Doors of Spain

Spain was never on my bucket list, but it should have been. I recently spent 10 days there and have at least that many stories to tell.  My husband and I love traveling, but my favorite part is coming home and writing about all our adventures.
Midevil yet modern, Spain is a country that percolates with positive energy – think  Flamenco dancing and Spanish guitar, yet it’s steeped in ancient and often controversial traditions like bullfighting.
We visited Madrid, Malaga, and the island of Mallorca (Majorca). We ate suckling pig at the oldest restaurant in the world, saw a medieval pharmacy at Valdemossa Monastery, and gaped at the magnificent bridge in Rondo. So much to talk about, but first . . . the doors!
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I spotted this Spanish jewel in Madrid. What would it feel like to walk through this door every day? Who lives here and what are they like? Doors make me wonder what goes on behind them.
As for this one, notice the lovely ironwork on the top and the mailbox on the left. This is not actually the door into the house, but into the courtyard which leads to the house.
In addition to this wonderful door, the roughed up surface surrounding it has a look that many people with new homes pay big bucks to achieve. Chip and Joanna Gaines are you seeing this?

 

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Here’s another residential beauty, I’ll call it Blue 22. Similar to the first, with the look of the middle ages, this has a nameplate which I could probably read if I enlarged the picture. Wait, I’ll do just that and now you can see it too. The name is still a little blurry, but the title says Notary Public, so this may be a home or a home office. Hmm . . . while this door is admirable – well-worn and rustic, if this is a business entrance it could use a spit shine.

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This door is probably the entrance to a warehouse.  It’s feels neglected, and the immediate area is too industrial to serve as a cozy front porch. What I love about this door is the hardware and the weather-beaten sage color. There are also some serious locks in use here, so either something very valuable is stored inside, or this is a high crime area. Maybe I should walk on.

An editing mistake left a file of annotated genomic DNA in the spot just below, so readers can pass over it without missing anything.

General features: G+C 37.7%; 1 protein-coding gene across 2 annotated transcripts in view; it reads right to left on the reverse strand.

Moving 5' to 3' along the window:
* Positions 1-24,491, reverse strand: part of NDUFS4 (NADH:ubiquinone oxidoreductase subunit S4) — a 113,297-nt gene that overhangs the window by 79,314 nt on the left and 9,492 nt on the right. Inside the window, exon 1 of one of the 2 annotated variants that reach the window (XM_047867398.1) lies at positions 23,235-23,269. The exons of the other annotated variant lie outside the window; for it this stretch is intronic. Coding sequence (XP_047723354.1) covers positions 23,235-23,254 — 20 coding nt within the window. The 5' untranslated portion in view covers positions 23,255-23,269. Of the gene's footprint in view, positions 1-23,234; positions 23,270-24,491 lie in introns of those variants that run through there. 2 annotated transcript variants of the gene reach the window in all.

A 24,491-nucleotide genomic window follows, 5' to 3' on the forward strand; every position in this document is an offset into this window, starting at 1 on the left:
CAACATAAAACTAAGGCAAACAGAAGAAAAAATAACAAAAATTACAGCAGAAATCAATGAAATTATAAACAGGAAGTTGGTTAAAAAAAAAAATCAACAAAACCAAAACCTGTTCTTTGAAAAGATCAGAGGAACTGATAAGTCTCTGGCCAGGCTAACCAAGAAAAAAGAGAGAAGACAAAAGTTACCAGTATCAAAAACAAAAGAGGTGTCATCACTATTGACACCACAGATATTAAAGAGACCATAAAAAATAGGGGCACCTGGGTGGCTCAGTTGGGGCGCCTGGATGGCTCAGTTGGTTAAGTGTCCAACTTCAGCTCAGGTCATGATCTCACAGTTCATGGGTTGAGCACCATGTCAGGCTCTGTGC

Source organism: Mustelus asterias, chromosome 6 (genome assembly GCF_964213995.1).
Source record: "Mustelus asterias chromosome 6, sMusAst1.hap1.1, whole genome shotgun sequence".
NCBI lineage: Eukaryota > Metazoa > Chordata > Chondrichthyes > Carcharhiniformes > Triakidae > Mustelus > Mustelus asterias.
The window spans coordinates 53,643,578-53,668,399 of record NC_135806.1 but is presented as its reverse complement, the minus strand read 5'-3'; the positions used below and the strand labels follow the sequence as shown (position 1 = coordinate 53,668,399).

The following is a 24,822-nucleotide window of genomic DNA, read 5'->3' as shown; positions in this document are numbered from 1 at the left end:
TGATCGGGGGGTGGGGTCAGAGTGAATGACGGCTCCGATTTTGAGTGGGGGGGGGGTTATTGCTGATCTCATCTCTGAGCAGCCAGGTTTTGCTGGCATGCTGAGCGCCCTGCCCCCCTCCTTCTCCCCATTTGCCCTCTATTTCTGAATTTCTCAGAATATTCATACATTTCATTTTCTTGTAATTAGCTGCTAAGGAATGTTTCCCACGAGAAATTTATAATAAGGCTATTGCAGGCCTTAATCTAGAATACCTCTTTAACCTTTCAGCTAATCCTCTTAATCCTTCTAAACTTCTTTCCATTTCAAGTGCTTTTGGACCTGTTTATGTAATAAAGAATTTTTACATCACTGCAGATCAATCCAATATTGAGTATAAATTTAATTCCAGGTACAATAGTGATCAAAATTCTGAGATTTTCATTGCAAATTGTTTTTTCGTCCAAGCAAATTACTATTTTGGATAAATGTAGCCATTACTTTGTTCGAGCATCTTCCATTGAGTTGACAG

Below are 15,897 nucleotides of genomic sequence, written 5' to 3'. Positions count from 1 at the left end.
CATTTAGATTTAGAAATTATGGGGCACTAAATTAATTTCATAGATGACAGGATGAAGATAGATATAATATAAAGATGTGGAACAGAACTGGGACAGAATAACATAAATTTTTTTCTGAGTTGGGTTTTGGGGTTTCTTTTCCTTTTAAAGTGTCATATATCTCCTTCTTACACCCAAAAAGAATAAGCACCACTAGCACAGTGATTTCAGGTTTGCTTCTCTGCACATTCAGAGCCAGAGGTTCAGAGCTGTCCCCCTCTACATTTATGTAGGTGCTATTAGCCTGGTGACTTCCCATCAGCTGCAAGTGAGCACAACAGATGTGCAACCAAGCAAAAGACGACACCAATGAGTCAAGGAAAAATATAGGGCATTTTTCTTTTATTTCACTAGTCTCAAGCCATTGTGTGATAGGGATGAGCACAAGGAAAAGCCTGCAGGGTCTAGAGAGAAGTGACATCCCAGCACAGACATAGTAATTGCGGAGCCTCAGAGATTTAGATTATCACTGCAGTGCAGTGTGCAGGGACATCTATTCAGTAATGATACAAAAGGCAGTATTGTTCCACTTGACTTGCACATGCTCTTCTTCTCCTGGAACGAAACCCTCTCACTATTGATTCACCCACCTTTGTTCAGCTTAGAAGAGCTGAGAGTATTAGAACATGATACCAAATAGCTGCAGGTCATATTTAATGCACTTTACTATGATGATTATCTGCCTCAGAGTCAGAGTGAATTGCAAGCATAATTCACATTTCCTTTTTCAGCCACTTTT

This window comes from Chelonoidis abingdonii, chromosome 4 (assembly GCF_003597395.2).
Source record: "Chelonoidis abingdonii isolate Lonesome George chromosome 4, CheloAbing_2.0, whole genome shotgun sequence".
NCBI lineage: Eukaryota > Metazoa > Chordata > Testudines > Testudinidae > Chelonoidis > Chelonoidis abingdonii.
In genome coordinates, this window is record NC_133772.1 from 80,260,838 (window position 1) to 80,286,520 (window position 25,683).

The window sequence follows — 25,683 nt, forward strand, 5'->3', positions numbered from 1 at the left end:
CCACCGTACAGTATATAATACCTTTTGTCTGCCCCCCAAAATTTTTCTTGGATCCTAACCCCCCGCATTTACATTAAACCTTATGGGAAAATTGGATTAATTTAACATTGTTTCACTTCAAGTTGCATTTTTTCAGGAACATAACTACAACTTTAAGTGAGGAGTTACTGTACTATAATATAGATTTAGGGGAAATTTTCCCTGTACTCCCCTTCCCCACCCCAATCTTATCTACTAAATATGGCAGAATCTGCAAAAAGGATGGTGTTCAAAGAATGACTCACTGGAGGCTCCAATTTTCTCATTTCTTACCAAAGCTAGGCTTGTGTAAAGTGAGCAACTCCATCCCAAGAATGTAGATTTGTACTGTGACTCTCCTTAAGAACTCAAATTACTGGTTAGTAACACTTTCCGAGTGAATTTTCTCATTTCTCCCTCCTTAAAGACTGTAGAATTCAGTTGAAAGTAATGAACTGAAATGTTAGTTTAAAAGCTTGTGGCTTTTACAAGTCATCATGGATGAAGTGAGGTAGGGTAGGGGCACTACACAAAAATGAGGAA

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Ahhh, the Library Lady’s favorite place. It’s a little hard to make out, but on the frontispiece, up above the arch is etched the word Bibliotech – or Library.  This was a lovely old catacomb of a library, with an inviting door which was very heavy – you have to really want to get into this place. The faded ochre color recalled Francis Mayes description of the Italian Villas in her book, Under the Tuscan Sun.
Part of my goal with this blog is to catalog some of the beautiful libraries of the world, so this picture serves two purposes.

Well, that’s an end for today.  For more great doors, see Norm’s Thursday Doors, where door-lovers of the world unite.

Remember, If you like this post, feel free to comment and follow. Thanks!

For more about Spain, stay tuned. My next post will focus on the Valdemossa Monastery in the Majorcan countryside.

 

 

29 thoughts on “Doors of Spain

  1. Thanks Jean, I loved the Navvy Bank, Also, it was interesting to hear the Irish Gov. protects thatched cottages. One of the reasons I love blogging is learning things like this from others.

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  2. If you love colourful places you definitely should visit Mexico. They might not have all too many colourful doors but they have beautiful multicoloured churches. ❤ I loved to look at them when I was there. This was a lovely post! Thank you for sharing those doors with us and *lol* no problem with really wanting to go into the library! As a library fox I'm basically at home there. 😉

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